The Stand

Trumka: Show us the ‘raising wages’ agenda

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In frank speech, AFL-CIO president says Americans  skeptical about both parties

 

WASHINGTON, D.C. (April 28, 2015) — As the 2016 presidential battle begins, AFL-CIO President Richard Trumka delivered a important speech this morning to say that, after nearly two generations of national leaders pursuing policies that have “either worsened inequality or nibbled around the edges,” working Americans are skeptical that candidates from either party will step up to fix an economy deliberately built for lower wages. But, he said, “The labor movement’s doors are open to any candidate who is serious about transforming our economy with high and rising wages.”

(Skip ahead to 6:55 for his introduction or 8:26 for the post-introductions speech.)

 

In a live-streamed speech Tuesday morning from the AFL-CIO headquarters in Washington, D.C., Trumka explained the skepticism and cynicism many voters feel by delivering a frank assessment of a U.S. economy deliberately built to suppress wages:

Once again, America is emerging from an economic crisis, but those of us who count on paychecks are not emerging. And that’s not an accident. Workers are being held down on purpose. For almost two generations, our economic policies — the very structure of our economy — have been designed to push incomes down for the vast majority of working people. This was planned. It was not the accidental result of the wandering and clumsy hand of capitalism.

Since the 1980s, the growing political power of the wealthiest among us has rewritten our labor laws, our trade laws, our tax laws, our monetary policy, our fiscal policy, our financial regulations all to push wages down and increase corporate profits. To put speculation over private investment. And tax cuts over public investment. The results: runaway inequality, unemployment, falling wages, rising economic insecurity, collapsing infrastructure, deteriorating national competitiveness, all driver by gigantic imbalances in economic and political power.

But, Trumka said, the AFL-CIO has a bold plan to turn this ship around.

We have created an agenda for shared prosperity called raising wages. It will be our inspiration and our measuring stick throughout the presidential campaign.  Raising wages is grounded in a fundamental idea — that we can become a high-wage society, a society in which the people who do the work share in the wealth we create.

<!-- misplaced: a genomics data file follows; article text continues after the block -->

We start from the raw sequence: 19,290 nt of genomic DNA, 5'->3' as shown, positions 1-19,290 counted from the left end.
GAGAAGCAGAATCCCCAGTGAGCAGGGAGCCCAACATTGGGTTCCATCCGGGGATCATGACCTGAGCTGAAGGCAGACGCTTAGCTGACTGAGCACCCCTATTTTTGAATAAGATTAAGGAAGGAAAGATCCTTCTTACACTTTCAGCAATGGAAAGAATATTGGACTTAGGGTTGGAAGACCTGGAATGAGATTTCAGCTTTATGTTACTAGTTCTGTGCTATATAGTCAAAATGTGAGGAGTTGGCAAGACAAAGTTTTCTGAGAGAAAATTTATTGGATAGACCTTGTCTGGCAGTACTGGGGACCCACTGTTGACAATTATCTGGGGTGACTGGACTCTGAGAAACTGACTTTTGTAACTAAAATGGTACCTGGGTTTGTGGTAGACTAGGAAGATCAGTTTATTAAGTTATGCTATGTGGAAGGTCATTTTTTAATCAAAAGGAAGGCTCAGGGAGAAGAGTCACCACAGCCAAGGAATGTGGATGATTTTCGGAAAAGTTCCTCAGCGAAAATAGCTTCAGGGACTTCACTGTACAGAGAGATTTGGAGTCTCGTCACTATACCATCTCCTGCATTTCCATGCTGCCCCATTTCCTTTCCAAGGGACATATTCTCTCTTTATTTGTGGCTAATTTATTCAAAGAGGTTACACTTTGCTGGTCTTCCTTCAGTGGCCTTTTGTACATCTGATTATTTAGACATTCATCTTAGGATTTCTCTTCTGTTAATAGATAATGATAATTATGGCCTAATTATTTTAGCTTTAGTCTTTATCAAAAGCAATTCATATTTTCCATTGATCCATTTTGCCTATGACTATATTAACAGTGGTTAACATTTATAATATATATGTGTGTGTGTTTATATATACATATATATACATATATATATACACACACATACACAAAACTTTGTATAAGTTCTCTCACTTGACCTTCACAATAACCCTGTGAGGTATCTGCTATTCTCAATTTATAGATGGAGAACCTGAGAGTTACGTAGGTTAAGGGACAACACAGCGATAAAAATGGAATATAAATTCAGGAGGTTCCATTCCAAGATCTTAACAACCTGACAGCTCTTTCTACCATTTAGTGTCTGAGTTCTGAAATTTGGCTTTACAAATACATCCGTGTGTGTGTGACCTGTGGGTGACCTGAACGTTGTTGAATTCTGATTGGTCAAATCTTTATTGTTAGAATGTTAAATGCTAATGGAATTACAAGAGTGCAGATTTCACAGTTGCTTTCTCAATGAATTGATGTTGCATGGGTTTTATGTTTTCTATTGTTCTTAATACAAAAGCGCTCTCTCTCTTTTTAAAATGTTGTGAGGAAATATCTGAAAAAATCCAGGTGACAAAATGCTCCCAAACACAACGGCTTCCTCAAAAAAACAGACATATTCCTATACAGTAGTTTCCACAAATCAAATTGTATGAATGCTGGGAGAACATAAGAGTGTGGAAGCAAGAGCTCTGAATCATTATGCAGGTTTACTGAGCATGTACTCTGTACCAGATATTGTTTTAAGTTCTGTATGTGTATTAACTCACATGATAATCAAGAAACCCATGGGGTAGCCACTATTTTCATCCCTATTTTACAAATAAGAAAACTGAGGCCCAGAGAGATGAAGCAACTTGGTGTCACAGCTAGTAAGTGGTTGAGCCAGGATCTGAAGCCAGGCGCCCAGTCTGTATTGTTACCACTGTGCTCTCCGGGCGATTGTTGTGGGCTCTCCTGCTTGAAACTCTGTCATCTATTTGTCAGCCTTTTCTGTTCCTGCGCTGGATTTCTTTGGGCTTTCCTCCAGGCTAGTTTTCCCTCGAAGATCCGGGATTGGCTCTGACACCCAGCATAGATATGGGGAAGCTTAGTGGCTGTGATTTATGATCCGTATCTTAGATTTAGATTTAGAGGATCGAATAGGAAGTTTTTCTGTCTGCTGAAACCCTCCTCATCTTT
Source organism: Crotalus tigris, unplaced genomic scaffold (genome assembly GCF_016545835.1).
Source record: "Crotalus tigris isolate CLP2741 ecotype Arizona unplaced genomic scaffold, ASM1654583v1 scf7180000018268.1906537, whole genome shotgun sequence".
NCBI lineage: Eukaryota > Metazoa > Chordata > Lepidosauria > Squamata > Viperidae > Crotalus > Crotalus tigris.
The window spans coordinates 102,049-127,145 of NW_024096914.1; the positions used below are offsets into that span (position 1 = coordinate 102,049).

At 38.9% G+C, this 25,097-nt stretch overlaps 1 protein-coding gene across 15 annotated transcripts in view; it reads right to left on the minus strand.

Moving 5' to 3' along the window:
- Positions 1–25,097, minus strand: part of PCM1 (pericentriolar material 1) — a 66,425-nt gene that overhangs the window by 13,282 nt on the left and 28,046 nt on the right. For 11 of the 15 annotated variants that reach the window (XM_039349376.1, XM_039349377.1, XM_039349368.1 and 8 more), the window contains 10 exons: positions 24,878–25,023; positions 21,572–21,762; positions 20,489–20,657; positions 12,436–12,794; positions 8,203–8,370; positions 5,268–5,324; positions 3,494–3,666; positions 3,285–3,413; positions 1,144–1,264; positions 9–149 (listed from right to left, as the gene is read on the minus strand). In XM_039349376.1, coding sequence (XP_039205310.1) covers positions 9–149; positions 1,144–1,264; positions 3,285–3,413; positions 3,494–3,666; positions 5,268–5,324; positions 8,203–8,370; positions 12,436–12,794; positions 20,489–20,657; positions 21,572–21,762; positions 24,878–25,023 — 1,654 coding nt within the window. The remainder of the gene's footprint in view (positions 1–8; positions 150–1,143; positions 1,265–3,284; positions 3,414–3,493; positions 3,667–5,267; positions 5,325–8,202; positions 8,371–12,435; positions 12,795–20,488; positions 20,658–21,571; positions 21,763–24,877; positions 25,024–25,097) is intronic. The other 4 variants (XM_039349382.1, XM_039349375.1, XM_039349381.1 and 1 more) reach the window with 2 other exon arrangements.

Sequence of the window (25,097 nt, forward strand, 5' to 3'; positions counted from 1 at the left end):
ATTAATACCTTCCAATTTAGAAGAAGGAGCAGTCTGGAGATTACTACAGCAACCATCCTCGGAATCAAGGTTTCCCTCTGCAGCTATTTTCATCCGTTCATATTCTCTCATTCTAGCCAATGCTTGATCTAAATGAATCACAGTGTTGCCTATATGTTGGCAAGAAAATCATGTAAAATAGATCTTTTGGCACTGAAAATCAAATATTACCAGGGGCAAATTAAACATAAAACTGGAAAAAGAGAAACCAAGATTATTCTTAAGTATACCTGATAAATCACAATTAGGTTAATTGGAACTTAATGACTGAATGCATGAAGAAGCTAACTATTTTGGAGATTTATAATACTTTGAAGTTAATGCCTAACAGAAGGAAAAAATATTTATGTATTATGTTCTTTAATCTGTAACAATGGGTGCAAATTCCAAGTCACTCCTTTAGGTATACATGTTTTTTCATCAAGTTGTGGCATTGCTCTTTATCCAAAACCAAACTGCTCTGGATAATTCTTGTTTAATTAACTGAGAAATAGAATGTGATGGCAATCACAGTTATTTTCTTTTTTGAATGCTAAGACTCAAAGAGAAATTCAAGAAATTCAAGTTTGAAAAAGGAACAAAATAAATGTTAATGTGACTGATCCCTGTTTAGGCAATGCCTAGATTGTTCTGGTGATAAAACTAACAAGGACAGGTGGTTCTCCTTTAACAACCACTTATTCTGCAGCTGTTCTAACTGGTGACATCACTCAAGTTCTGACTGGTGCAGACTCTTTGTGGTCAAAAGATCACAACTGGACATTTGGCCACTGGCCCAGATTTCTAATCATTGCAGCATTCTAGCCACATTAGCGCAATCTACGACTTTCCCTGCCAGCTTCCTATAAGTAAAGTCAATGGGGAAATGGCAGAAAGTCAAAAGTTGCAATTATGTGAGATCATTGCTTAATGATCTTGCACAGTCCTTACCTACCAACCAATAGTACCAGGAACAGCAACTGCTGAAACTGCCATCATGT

He also stressed that the labor movement opposes Fast Track and:

We expect those who seek to lead our nation forward to oppose Fast Track. There is no middle ground, and the time for deliberations is drawing to a close.

In the 2016 presidential campaign, “there will be no place to hide for those who aspire to lead America,” he said.

The problems of income inequality and stagnant wages are so clear, so abundant, that only direct, sweeping action to change the rules will put our nation on a fresh path of progress. We are hungry for a path to a prosperous 21st century. And America’s workers know that the first step on that path is raising wages.

But he emphasized that a raising wages agenda is a broad vision that includes earned sick leave, full employment and fair overtime rules for workers. It also includes taxing Wall Street to pay for massive investments in infrastructure and education, so Wall Street serves Main Street, not the other way around and the ability for workers to bargain collectively with employers for good wages and benefits without fear of retaliation.

Any candidate who wants to appeal to workers has to put forth a bold and comprehensive raising wages agenda. They must be committed to investing in a prosperous future for America. They must have an authentic voice and a commitment, from the candidate down through his or her economic team, to see this agenda through to completion.


AFL-CIO Now contributed to this report.

Short URL: http://www.thestand.org/?p=39818

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